Garritan Jazz & Big Band 3 review part two

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I’d previously mentioned in part one of my Garritan Jazz & Big Band 3 review that the latest incarnation of this virtual instrument pack had quite the heritage – the original debuted to massive acclaim from the production world, mainly because decent jazz musicians can be pretty hard to come by, even less so at an affordable session price!

We’ve discussed that there’s a host of new instruments – which is never a bad thing, of course – but while that will probably be the initial sell for owners of previous efforts, there’s also been an update to the ‘technique’ options.

To explain for those new to the setup, part of what makes packs like this so special is the way that you can create jazz arrangements that ‘feel’ as well as sound real. By that I suppose I mean that without the technique tweaks you can make, it would be like giving a classical trumpet player a jazz score – the sound would be true, the playing would be flawless, but without specific nuances that come from not only learning but loving jazz, it would be played ‘straight’.

So, trumpet and trombone shakes, falloffs, doits, trills, kisses and rips are all possible and easily executed too – it’s a couple of clicks to assign a technique to a note – fitting in well with overall ease of access produced by Aria. By some very clever use of technology, you’re not using recorded samples to do it either, which was how previous efforts worked. This means that it feels more natural, and if you use the same technique twice in an arrangement it doesn’t necessarily mean that the sound will be exactly the same. When it comes to swing, this is vital for creating a sense of authenticity – the last thing you need is anything feeling remotely ‘scripted’.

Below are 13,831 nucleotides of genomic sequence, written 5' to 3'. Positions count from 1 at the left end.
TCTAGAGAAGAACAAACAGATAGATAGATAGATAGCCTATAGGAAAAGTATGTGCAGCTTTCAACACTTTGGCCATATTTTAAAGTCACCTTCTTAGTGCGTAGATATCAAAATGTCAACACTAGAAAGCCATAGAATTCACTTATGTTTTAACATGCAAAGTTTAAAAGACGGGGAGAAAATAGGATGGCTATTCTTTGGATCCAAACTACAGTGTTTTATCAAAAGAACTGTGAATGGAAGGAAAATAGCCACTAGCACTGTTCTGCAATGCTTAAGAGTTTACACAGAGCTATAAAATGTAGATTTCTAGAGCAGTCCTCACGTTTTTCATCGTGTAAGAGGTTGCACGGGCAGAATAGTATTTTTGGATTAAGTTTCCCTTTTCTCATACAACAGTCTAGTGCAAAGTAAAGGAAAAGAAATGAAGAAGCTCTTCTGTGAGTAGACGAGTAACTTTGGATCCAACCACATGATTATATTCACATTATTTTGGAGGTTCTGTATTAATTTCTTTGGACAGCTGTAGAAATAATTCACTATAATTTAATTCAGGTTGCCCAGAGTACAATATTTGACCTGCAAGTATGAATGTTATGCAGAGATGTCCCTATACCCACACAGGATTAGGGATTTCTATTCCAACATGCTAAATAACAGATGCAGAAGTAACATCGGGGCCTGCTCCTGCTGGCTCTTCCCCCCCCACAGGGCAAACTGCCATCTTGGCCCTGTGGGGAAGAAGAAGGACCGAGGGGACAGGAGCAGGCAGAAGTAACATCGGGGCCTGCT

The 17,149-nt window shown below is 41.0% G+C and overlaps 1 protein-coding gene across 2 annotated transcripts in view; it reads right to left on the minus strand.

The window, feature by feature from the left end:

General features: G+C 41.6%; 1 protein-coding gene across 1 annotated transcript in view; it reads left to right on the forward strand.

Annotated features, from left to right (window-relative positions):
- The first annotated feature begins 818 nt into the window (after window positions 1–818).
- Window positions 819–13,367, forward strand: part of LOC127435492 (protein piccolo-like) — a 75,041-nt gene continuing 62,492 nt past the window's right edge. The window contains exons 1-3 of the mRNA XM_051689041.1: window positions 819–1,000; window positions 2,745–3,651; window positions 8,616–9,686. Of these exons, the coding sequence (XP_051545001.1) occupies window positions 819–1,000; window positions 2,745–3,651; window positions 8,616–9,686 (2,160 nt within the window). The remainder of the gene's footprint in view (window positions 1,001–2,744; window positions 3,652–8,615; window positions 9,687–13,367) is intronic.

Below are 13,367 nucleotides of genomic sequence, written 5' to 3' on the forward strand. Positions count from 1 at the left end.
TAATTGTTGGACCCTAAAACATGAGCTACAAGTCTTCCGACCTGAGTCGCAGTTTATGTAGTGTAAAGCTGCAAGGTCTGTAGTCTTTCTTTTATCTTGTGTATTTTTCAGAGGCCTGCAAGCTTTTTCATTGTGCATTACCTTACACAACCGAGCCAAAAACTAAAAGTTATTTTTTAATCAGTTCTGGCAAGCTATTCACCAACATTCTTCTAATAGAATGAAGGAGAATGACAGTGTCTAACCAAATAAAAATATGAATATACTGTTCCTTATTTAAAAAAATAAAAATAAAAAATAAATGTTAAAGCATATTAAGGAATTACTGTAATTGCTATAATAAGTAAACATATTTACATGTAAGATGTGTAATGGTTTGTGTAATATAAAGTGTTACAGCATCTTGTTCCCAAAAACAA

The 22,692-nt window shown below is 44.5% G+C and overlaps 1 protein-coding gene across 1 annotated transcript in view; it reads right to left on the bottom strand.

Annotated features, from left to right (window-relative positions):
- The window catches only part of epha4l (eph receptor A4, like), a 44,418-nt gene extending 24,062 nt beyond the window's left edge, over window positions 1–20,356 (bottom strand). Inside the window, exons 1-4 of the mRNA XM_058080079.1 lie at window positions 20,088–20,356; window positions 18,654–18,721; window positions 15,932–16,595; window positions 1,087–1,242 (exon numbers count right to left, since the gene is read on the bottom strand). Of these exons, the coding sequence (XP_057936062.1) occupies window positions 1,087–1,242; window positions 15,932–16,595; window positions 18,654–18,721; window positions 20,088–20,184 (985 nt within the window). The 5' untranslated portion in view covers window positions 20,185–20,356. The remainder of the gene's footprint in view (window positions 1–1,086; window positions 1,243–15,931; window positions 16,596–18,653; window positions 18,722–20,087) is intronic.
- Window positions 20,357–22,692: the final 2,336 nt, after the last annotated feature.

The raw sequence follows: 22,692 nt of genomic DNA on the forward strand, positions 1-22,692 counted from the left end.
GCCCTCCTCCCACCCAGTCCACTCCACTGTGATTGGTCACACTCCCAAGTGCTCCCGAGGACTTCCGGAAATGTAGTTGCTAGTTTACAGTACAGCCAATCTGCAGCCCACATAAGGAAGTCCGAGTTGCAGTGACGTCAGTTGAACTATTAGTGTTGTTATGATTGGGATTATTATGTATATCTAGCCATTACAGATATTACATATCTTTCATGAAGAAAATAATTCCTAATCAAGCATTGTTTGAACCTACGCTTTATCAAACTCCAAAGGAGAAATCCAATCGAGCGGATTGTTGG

As musics merge ever more, it’s fair to say that there are more than just jazz aficionados who’ll see the value in this pack. I see the addition of techniques as an excellent challenge for a producer or arranger to push their own work and allow instruments to very much take on their own character. Whether that be via very subtle trills hanging in the back of a mix or a full on jazz quartet backing for the right sultry vocal, I can see this Garritan Jazz & Big Band 3 collection becoming a regular inclusion, especially since the ARIA setup is very, very easy to use.

It don’t mean a thing if… well, you know the rest.

About Rob Sandall

Rob Sandall has written 507 post in this blog.

Having spent his life changing strings in guitar shops, writing and editing news and reviews of the latest music gear and gigging in admittedly-short-lived bands, Rob's particular passions lie with all things six-string and the bodger's world of home production. While he is perhaps not hugely rock and roll, his efforts as a biographer of those who are allow him to at least live a little vicariously through them, which is almost as good. Feel free to drop him a line for help, advice, or just to chat, but be warned: he does go on a bit.

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Having spent his life changing strings in guitar shops, writing and editing news and reviews of the latest music gear and gigging in admittedly-short-lived bands, Rob's particular passions lie with all things six-string and the bodger's world of home production. While he is perhaps not hugely rock and roll, his efforts as a biographer of those who are allow him to at least live a little vicariously through them, which is almost as good. Feel free to drop him a line for help, advice, or just to chat, but be warned: he does go on a bit.

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